Harness world farewells one of its all-time greats

By Garrick Knight

9 Feb 2022

Harness world farewells one of its all-time greatsRoy Purdon (left) celebrates with his daughter Suzanne Herlihy and grand-daughter Angela (far right)

The wider harness industry was cast into a state of mourning last week as news broke of the passing of last century’s pre-eminent horsemen, Roy Purdon.
Despite being out of the public eye for 25 years after his retirement, his passing just weeks short of his 94th birthday was keenly felt throughout the industry.
Such was his influence, primarily as a trail-blazing trainer but also as the patriarch of easily the country’s most prominent and successful racing family, the tributes were as vast as they were effusive.
Purdon had been admitted to Middlemore Hospital only a couple of days earlier but had generally lived his retirement in excellent health and still lived in the Clevedon home he shared with late wife Margaret.
His daughter Suzanne Herlihy said her father’s longevity and independence in old age was attributable to a life of hard work and being a family man rather than being a great socialiser.
“Dad was a great worker but he was a quiet achiever and even round the house he was a man of few words. He was very measured, was never a pub person or a big drinker and didn’t have a huge social life.
“I’d call him a good Kiwi bloke, solid, and a great provider.”
Roy Purdon started working with his horseman father Hugh as a 17-year-old shortly after the Second World War, on a property at New Lynn in Auckland’s west before shifting to nearby Mt Roskill then Mangere, where the Auckland Airport is now located, and then Pukekohe.
He decided to work independently and moved to Te Awamutu before returning to Pukekohe in the late 1950s and eventually, the Clevedon property now owned and run by his son Barry, in 1972.
His first really good horse was Sole Command and that brought about his first New Zealand Trotting Cup win in 1977, followed a year later by an Auckland Cup.
Purdon took Sole Command and two stablemates to California on one-way tickets in 1978 and all three were raced then sold, Sole Command doing especially well over there.
By this point he had already won four training premierships (his first in 1971) then, like his father did with him, he took eldest son Barry into a partnership in 1977 and they would win 17 of the next 18 national premierships together, right up until his retirement in 1995.
They were the first trainers to reach 100 winners in a season – in 1986-87 and peaked with 168 in 1993-94, a record that still stands today. All told, Purdon trained 2,019 winners in New Zealand and dozens more across the ditch.
Among his best performers were Chokin, Luxury Liner, Christopher Vance, Il Vicolo, Comedy Lad, Sogo and Ginger Man.
Comparisons between Roy Purdon and thoroughbred training icon Dave O’Sullivan aren’t difficult given obvious parallels as champions in their respective codes as well as being the patriarchs of family dynasties.
“Roy was a great trainer and he and I became very good friends as our careers developed,” O’Sullivan told RaceForm. “We had a lot of respect for each other and I looked on him the same as I looked on myself.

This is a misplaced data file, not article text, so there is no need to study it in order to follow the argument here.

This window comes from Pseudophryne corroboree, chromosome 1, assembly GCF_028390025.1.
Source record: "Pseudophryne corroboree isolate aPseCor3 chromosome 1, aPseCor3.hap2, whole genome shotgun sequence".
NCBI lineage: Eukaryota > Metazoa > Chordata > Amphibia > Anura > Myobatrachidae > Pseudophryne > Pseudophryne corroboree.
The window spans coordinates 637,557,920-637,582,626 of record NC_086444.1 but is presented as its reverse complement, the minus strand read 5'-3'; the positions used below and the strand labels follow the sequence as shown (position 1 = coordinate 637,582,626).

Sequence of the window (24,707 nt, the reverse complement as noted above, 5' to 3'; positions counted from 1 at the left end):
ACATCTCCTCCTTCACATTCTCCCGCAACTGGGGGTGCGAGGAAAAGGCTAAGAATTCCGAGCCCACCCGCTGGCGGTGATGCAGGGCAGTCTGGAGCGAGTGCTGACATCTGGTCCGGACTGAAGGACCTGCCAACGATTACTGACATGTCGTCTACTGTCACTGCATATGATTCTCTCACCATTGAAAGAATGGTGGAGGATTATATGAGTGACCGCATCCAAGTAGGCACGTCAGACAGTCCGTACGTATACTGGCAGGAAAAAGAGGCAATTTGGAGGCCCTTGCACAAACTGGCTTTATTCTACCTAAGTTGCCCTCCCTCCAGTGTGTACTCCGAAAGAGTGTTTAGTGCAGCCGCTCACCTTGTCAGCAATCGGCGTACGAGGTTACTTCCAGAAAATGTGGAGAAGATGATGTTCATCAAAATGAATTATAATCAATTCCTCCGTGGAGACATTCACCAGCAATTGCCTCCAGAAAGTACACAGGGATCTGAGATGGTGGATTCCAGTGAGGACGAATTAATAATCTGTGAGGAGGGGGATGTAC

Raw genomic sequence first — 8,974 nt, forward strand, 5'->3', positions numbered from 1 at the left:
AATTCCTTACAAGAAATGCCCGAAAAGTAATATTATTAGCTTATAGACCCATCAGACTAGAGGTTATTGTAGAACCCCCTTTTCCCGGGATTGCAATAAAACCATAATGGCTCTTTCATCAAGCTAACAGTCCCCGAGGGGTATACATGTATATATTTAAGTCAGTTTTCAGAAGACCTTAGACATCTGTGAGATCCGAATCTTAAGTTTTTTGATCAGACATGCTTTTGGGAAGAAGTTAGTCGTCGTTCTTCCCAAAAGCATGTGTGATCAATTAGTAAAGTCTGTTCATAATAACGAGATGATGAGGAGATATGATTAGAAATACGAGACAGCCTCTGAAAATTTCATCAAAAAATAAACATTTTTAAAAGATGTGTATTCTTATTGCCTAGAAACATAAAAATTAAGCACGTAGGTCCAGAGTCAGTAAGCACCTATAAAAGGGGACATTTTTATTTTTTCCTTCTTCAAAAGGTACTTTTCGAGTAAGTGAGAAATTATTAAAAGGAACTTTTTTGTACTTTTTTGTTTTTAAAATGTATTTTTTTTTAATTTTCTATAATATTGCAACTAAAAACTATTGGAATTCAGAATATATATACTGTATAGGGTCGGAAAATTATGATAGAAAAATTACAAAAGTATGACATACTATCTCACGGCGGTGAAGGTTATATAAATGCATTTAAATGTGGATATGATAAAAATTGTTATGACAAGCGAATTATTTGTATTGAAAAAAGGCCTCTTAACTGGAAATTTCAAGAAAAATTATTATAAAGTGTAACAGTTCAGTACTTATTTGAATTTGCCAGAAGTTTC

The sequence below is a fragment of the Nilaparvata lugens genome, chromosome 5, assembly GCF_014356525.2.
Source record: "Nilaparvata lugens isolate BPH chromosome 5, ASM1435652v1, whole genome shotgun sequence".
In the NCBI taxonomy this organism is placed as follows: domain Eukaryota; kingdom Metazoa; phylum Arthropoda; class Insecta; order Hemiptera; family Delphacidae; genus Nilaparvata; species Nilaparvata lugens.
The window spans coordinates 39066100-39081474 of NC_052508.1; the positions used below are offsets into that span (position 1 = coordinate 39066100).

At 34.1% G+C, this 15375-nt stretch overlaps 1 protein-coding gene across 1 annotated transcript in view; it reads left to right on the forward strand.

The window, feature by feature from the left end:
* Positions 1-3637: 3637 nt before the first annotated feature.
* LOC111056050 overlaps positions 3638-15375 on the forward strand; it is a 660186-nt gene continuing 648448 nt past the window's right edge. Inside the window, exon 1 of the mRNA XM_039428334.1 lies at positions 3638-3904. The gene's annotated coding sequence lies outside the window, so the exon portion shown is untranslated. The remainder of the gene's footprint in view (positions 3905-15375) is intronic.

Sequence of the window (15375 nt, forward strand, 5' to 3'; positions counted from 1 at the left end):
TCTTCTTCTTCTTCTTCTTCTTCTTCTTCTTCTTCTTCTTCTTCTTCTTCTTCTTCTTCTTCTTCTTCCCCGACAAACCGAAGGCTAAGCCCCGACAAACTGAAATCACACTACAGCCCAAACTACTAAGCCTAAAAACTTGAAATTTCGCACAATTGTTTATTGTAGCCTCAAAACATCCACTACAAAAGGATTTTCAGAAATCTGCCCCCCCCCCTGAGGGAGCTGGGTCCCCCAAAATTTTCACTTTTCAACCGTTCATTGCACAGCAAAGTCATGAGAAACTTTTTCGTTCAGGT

“It’s always sad having to farewell someone, but Roy had a wonderful life and left a mighty legacy.”
Purdon was the first Kiwi trainer in either equine code to record 2,000 winners. He was awarded an MBE for services to racing in 1988 and he won the annual Racing Writers’ Association Personality of the Year twice, including the month after he retired.
His feature race wins are too numerous to list in their entirety, but with the pacers included four New Zealand Cups, six Auckland Cups, nine Great Northern Derbys (including training and driving Call Boy in 1958), four New Zealand Derbys, three Miracle Miles, an Inter Dominion and a Victoria Cup.
He also won the trotters’ Inter Dominion in 1993 with Night Allowance and the Rowe Cup twice.
Upon Purdon’s retirement, late harness historian and journalist Ron Bisman best summed up his career.
“It can be said with little fear of contradiction that Roy Purdon was New Zealand’s greatest trainer of all.”
Nearly 27 years later it’s now clear Purdon’s greatest legacy won’t in fact be his long, trail-blazing career as a horseman.
It will be as a producer and patriarch. Sons Barry (2,587 wins) and Mark (2,409) have now eclipsed him in total wins, Mark seemingly on target to be the first to 3,000 wins in the country and utterly, utterly dominant at levels never seen before.
Grandsons Michael and Nathan are now training winners in their own right, the latter already with eight Group 1 wins under his belt and firmly entrenched across the Tasman.
Fittingly, just a couple of days after Purdon’s passing, Spellbound won the Gr. 1 $100,000 Ladyship Cup for Nathan at Melton. In a tearful post-race interview, the 26-year-old reminded racing’s faithful that Purdon was more than just a horseman.
“To have Grandad looking down on us tonight was very special. He was a legendary trainer but he was a better grandad to me.
“A great mentor and just a champion person.”
Roy Clevedon Purdon is survived by his four children – Barry, Owen, Suzanne and Mark, eight grandchildren and eight great-grandchildren.
His funeral, a small family-only affair, was to be held in Auckland on Thursday.